It was to discuss the many issues surrounding poverty - its causes, effects and possible solutions - that the Hudson County Anti-Poverty Network and the Anti-Poverty Network of New Jersey held a Hudson County Regional Forum last week at Pope Hall located on the campus of St. Peter's College in Jersey City.
The goals of the forum, according to event information, were to: "create an ongoing Hudson County Anti-Poverty network which will work to address issues of poverty on a local level," to empower impoverished people to get help and look for solutions, and "inform elected officials, the press and the community on local poverty issues and to create and maintain working relationships with elected officials."
According to Santos Murillo of the Sharing Place, a shelter in Jersey City, "Hudson County has always been a poor collection of communities. Some more than others. Sure, it has affluent people, but none of them are from here, and that creates a kind of division among the community. We have very powerful rich and very weak poor people. But if the poor were to be able to coalesce and create an organization, they would realize that they could actually be quite powerful. All it takes is a spark."
Headed by Anne Christensen of Women Rising, a Hudson County-based organization that assists women and their families to achieve self sufficiency and live safe, fulfilling and productive lives by providing them access to counseling, shelter, advocacy and child care, and by Cathy Chin of the Mental Health Association of New Jersey, the forum attracted an overflow crowd consisting of students, care-givers, elected officials and members of the community. Assemblywoman Joan Quigley was present for the forum as was a representative from U.S. Sen. Jon Corzine's office.
The forum began with a Power Point presentation given by the soft-spoken Anjali Srivastava, director of the Poverty Research Institute of Legal Services of New Jersey. The presentation served as a sort of statistical "slap in the face" for many gathered at the conference, for some of the numbers presented were shocking.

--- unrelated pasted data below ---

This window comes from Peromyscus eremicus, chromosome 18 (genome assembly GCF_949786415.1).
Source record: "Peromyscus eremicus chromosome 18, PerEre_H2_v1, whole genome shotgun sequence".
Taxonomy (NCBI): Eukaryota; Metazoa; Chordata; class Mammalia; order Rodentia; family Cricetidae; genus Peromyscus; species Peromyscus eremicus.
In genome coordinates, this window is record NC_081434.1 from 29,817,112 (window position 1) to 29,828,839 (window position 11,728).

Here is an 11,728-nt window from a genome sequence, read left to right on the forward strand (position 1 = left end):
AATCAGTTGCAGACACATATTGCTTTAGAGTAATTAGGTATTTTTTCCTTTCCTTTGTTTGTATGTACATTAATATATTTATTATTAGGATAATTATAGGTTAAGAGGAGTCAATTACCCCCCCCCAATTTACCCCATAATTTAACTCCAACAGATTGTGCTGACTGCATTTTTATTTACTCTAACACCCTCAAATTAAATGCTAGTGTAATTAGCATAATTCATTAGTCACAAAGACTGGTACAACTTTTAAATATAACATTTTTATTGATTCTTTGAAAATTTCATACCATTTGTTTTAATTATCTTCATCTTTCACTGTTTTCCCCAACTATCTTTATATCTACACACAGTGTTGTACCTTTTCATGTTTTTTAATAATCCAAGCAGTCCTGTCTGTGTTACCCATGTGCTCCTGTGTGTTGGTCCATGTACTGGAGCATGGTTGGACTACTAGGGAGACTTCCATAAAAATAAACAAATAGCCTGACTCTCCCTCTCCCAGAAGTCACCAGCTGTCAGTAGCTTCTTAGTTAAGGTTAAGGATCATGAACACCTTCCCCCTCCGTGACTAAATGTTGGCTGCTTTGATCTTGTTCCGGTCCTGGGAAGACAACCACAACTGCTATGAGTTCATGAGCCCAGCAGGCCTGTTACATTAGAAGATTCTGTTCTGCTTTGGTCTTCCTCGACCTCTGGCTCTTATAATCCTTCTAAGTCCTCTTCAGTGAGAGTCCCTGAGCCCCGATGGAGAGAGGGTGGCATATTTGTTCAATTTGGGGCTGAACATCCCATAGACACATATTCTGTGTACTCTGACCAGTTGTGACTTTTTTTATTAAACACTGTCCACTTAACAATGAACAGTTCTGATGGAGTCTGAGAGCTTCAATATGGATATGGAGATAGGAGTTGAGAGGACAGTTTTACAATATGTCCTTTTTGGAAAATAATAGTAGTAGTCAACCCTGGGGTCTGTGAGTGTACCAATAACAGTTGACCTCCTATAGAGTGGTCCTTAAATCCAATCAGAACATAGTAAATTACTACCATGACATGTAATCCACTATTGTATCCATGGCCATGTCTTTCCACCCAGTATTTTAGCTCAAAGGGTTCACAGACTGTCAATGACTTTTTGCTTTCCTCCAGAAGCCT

According to the presentation, the real cost of living in New Jersey is more than double what the federal standard is. In Hudson County, the rise in housing costs (what it truly costs to rent a one-bedroom apartment) between 2001 and 2002 was the second highest in the United States, rising 17.65 percent per month. In 2003, the "Housing Wage" in Hudson County is $14.52 per hour, more than three times the hourly minimum wage. What this translates to is that a minimum wage worker in Hudson County would have to work 136 hours a week in order to afford a one-bedroom unit at the area's fair market price.
It's easy to see how many of Hudson County's poor are being priced right out of whatever modest homes they may have had and into the street.
Another aspect of poverty in Hudson County and by extension, New Jersey, that was examined was the widening rift between those who have the money and those who do not, both literally and psychologically. From a monetary point of view, statistics show that there is a growing gulf. In 1999, (the last time statistics were compiled), 40 percent of households with the lowest income had only 12.6 percent of the total income, while the 5 percent of households with the highest income had 22.5 percent of total New Jersey income. What this means is that the small number that makes the most money to begin with, possesses the greatest amount of it, while one in every eight people in Hudson County are in poverty.
Cathy Chin of the Mental Health Association of New Jersey echoed Santos Murillo's sentiments and added, "Another concern I have is that the wealthier people that are coming into Hudson County are having less real contact with poor people. There's no connection, and that's creating an even greater divide in the communities."
Women Rising's Anne Christensen took an even tougher tack with the situation, saying, "To me, this is what 'homeland security' should be all about. Our state slogan is all about liberty and prosperity, but you have growing numbers of people scratching for food. It just doesn't make any sense."
No concrete answers were proffered at the conference, but the doors of discussion were opened. The Anti-Poverty Network of Hudson County will hold their next meeting on Monday, Nov. 17 at 7 p.m. at the Parish Hall of St. Paul's Lutheran Church. The church is located at 440 Hoboken Ave. in Jersey City. Parking is available on the premises.